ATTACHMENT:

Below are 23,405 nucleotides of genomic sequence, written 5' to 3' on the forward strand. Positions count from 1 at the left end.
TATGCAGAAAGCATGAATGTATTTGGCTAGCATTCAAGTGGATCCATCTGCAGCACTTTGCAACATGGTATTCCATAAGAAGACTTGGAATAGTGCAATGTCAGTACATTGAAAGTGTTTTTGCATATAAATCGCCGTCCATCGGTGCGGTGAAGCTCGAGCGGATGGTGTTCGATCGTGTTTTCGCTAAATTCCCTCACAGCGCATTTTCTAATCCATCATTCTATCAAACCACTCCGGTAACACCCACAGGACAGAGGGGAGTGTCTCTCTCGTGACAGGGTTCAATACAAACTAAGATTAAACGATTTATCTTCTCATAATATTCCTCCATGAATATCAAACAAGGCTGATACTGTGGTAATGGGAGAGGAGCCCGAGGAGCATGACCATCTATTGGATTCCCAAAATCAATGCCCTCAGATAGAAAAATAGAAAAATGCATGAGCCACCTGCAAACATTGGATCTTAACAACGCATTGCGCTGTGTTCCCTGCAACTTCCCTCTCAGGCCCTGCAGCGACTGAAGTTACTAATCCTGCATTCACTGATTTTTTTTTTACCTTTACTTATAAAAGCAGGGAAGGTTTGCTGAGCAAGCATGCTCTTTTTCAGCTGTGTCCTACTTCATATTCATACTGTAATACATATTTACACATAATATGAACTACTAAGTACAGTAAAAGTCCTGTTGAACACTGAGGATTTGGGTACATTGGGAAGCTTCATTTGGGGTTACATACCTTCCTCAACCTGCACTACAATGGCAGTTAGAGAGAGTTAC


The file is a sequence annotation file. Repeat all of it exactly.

Below are 23,405 nucleotides of genomic sequence, written 5' to 3' on the forward strand. Positions count from 1 at the left end.
TATGCAGAAAGCATGAATGTATTTGGCTAGCATTCAAGTGGATCCATCTGCAGCACTTTGCAACATGGTATTCCATAAGAAGACTTGGAATAGTGCAATGTCAGTACATTGAAAGTGTTTTTGCATATAAATCGCCGTCCATCGGTGCGGTGAAGCTCGAGCGGATGGTGTTCGATCGTGTTTTCGCTAAATTCCCTCACAGCGCATTTTCTAATCCATCATTCTATCAAACCACTCCGGTAACACCCACAGGACAGAGGGGAGTGTCTCTCTCGTGACAGGGTTCAATACAAACTAAGATTAAACGATTTATCTTCTCATAATATTCCTCCATGAATATCAAACAAGGCTGATACTGTGGTAATGGGAGAGGAGCCCGAGGAGCATGACCATCTATTGGATTCCCAAAATCAATGCCCTCAGATAGAAAAATAGAAAAATGCATGAGCCACCTGCAAACATTGGATCTTAACAACGCATTGCGCTGTGTTCCCTGCAACTTCCCTCTCAGGCCCTGCAGCGACTGAAGTTACTAATCCTGCATTCACTGATTTTTTTTTTACCTTTACTTATAAAAGCAGGGAAGGTTTGCTGAGCAAGCATGCTCTTTTTCAGCTGTGTCCTACTTCATATTCATACTGTAATACATATTTACACATAATATGAACTACTAAGTACAGTAAAAGTCCTGTTGAACACTGAGGATTTGGGTACATTGGGAAGCTTCATTTGGGGTTACATACCTTCCTCAACCTGCACTACAATGGCAGTTAGAGAGAGTTAC